Rejoining the two companies would result in a more powerful conglomerate that would allow Viacom to better compete with the likes of the Walt Disney Co., Comcast Corp.'s NBCUniversal and 21st Century Fox.

Brian Wieser, a media analyst at Pivotal Reseach, said there was some merit in merging Viacom and CBS – if CBS’ management, directors and shareholders were interested in such an arrangement. “There would be tons of synergies,"  he said.

CBS boasts the nation's most-watched network, with TV sports and news, one of the nation's largest chains of TV stations, premium cable channel Showtime and the Simon & Schuster book publishing house.

Viacom has a different set of assets, with its profits coming from its stable of cable TV channels, including MTV, VH1, Comedy Central, Nickelodeon and BET.  It also owns the struggling studio Paramount Pictures, responsible for such big franchises as "Star Trek,"  "Mission: Impossible" and "Teenage Mutant Ninja Turtles."

Read More Now

Sumner Redstone Suggests Ousting Viacom Board, CEO

(Reuters) -- Sumner Redstone made clear on Friday that he is considering ousting Viacom's chief executive and the company's board of directors in the fierce power struggle between Redstone's family and company executives over control of the media empire.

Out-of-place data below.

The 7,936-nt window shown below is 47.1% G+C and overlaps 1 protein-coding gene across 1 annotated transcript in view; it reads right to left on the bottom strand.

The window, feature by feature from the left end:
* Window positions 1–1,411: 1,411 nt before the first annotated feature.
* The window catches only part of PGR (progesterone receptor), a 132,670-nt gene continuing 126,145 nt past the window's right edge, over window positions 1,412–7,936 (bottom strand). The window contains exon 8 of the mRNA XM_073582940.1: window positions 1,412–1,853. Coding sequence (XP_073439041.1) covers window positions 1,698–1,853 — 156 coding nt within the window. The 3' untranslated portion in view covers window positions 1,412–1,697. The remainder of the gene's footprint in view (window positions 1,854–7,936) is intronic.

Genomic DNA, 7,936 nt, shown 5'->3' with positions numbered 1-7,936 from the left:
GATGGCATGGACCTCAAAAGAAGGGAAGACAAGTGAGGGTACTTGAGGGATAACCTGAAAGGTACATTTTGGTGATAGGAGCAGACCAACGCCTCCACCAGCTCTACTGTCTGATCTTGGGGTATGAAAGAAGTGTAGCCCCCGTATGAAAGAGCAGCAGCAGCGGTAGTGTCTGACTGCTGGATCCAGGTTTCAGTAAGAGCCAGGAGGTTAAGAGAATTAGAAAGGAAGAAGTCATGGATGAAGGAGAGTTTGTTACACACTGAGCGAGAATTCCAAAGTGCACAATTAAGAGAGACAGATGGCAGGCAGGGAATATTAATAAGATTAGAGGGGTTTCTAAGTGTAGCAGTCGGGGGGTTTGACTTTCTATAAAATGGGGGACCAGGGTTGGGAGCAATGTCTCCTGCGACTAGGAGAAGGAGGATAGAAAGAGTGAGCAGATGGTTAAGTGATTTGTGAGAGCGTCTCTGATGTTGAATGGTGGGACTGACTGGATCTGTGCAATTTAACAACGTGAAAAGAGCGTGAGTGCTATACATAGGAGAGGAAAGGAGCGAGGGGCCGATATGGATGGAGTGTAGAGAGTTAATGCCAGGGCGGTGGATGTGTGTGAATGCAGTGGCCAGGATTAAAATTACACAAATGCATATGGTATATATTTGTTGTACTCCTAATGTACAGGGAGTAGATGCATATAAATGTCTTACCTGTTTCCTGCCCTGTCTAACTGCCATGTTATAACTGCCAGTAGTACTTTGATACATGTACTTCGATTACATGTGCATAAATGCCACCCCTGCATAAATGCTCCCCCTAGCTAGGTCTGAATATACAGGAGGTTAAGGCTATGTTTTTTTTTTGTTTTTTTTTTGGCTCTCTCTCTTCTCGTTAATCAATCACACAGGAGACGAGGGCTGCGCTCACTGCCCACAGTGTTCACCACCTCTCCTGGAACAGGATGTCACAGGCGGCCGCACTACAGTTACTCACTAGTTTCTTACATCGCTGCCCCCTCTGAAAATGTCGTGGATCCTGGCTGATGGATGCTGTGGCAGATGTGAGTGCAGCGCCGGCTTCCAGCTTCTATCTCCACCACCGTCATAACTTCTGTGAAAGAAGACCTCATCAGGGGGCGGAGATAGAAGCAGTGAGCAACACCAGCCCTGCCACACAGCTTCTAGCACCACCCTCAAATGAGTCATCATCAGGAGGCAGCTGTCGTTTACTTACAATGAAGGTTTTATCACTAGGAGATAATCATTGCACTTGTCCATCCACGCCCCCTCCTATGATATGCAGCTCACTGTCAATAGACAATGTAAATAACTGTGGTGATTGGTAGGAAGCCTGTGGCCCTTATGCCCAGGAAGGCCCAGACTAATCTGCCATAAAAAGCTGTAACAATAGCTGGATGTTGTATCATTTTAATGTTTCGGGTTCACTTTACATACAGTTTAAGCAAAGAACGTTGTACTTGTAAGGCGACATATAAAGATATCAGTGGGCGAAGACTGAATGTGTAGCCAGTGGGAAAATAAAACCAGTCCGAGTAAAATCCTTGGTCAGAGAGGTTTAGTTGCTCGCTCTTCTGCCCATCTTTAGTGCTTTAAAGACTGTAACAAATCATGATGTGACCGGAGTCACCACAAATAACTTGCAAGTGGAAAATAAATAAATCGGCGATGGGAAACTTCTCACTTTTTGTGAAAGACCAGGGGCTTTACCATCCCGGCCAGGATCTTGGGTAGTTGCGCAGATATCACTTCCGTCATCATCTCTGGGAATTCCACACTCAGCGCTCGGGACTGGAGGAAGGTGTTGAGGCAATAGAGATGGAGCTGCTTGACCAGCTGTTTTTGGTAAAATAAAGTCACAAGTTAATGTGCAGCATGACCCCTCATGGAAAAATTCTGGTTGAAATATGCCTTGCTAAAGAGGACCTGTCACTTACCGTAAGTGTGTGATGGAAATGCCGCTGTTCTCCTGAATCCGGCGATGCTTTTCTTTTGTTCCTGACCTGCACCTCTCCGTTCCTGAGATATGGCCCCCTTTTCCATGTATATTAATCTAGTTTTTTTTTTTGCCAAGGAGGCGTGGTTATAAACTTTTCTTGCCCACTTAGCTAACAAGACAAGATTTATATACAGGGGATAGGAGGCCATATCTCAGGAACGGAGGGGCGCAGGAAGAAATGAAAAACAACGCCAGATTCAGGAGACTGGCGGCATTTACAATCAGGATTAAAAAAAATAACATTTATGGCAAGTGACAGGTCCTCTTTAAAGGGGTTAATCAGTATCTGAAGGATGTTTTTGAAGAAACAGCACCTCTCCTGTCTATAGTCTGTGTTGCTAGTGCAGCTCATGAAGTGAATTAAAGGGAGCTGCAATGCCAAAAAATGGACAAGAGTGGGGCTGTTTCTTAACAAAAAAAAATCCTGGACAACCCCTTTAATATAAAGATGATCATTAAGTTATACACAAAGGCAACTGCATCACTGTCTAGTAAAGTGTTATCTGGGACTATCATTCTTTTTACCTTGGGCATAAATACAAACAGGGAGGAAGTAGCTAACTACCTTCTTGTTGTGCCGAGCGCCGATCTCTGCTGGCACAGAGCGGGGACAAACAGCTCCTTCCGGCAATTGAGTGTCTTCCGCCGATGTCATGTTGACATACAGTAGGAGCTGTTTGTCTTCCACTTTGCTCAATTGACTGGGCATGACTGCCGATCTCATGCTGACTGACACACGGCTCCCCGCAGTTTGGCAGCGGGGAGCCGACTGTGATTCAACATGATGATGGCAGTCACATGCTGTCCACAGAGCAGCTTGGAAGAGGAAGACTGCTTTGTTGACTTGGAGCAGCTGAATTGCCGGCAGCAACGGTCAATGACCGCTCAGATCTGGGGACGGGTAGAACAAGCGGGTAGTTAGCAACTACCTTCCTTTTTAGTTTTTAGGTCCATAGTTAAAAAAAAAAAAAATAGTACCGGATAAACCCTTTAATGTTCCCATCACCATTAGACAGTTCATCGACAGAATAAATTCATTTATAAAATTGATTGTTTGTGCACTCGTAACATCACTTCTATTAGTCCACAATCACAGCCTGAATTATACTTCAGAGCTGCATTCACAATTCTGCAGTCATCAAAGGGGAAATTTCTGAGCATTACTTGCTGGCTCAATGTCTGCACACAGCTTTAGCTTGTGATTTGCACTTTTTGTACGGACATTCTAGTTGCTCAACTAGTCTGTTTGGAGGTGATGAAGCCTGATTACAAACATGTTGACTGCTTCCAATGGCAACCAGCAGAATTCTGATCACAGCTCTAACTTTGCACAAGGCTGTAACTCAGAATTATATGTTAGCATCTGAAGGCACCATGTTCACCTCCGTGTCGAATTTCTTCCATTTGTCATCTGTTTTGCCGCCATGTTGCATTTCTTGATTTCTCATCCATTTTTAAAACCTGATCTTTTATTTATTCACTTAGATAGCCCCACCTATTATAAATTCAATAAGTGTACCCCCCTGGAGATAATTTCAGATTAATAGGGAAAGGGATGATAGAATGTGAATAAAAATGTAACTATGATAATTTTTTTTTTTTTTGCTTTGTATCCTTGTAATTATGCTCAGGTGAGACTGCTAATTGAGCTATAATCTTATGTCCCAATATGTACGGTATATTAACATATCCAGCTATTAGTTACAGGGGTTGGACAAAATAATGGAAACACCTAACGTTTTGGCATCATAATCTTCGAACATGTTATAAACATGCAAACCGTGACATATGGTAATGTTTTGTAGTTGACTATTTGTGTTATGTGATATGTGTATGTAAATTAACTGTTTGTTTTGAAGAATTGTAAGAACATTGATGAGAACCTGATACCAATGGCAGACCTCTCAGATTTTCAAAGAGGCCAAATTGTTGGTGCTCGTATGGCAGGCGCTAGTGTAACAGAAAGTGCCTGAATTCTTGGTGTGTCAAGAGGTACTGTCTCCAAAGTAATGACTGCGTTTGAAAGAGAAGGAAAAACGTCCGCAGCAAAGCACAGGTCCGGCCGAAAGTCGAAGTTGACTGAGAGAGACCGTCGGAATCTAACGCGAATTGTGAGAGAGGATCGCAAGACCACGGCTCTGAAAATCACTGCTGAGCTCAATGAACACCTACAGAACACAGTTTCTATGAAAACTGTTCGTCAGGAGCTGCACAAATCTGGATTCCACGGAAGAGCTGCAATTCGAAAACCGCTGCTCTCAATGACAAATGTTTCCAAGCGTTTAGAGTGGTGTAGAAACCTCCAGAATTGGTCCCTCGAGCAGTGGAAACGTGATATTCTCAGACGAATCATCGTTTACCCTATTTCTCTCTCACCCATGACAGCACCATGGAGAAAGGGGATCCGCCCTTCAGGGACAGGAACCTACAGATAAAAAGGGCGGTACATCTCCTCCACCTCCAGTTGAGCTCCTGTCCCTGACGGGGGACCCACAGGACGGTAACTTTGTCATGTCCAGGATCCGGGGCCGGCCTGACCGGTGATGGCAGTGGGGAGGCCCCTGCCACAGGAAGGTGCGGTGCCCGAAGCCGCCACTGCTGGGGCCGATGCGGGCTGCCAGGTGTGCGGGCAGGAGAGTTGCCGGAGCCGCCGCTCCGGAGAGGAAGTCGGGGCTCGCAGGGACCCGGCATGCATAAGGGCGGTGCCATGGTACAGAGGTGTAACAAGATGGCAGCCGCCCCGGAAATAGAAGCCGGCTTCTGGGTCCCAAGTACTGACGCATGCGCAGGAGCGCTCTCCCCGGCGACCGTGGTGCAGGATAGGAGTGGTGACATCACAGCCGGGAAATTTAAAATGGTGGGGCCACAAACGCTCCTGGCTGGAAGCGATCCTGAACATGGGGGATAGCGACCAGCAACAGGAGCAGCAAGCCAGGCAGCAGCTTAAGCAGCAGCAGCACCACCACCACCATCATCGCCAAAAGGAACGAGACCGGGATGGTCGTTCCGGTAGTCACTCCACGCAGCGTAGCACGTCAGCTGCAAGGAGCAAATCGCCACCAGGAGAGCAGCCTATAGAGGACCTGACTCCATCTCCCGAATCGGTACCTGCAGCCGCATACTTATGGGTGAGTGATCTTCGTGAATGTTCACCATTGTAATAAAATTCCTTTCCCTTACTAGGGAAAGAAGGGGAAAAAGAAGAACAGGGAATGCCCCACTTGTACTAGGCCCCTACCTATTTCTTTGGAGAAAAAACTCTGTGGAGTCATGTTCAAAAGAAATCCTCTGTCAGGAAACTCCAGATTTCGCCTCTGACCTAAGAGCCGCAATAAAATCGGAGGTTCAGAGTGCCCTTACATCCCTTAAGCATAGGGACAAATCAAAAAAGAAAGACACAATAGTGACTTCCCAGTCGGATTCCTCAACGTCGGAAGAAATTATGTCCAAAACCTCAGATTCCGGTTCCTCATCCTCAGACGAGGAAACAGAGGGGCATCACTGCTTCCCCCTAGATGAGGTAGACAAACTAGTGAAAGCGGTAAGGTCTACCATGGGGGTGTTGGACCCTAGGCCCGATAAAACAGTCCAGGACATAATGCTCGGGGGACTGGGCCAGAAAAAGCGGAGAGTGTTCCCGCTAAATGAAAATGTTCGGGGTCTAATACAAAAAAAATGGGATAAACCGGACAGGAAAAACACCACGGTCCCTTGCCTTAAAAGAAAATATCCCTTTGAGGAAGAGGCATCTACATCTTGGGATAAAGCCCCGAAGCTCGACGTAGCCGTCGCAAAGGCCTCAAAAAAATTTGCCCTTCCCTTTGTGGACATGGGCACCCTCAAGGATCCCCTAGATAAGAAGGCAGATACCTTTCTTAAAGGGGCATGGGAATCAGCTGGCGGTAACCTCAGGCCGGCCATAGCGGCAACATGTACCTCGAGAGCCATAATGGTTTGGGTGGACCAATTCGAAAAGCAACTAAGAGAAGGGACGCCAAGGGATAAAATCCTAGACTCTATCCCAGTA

A judge set an early June hearing on the possible removal of CEO Philippe Dauman from the trust that will control the media company when Redstone dies or is deemed incapacitated.

In a statement issued through a spokesman, Redstone, who turned 93 on Friday, said he would act in "the best interests of shareholders," when weighing whether or not to oust Dauman and the company's board.

Redstone, who holds 80 percent of the voting shares in Viacom and CBS Corp, last week removed Dauman and Viacom board member George Abrams from the seven-person trust that will control the shares after Redstone exits.

In the statement, Redstone said he will apply "the same deliberation and consideration" he used when he removed Dauman and George Abrams as trustees.

Redstone's latest missive comes amid reports that Viacom's board is preparing a lawsuit challenging any attempts to remove its members or the CEO.

Dauman, 62, has filed a legal challenge to stop his removal from the trust, arguing that Redstone was being manipulated by his daughter, Shari. She has called that allegation "absurd" and said her father made his own decisions.

Judge George Phelan scheduled to hear the case on June 7, after Dauman filed a petition to have the trial date expedited.

A spokesman for Dauman and the Viacom board was not immediately available to comment.

Screenshot from CNBC
Viacom's shares are up 13 percent since news broke last Friday that Redstone had removed Dauman and Abrams from the trust and the National Amusements Board, as some investors bet that a change in management could lead to a sale of the media company. Mario Gabelli, the second-largest owner of Viacom voting shares, has said Dauman has six months to turn the company around.

Also on Friday, Standard & Poor's revised downward its assessment of Viacom's management and governance to "fair" from "satisfactory" because it believes the litigation and succession planning issues "reflect poorly" on Viacom's corporate governance.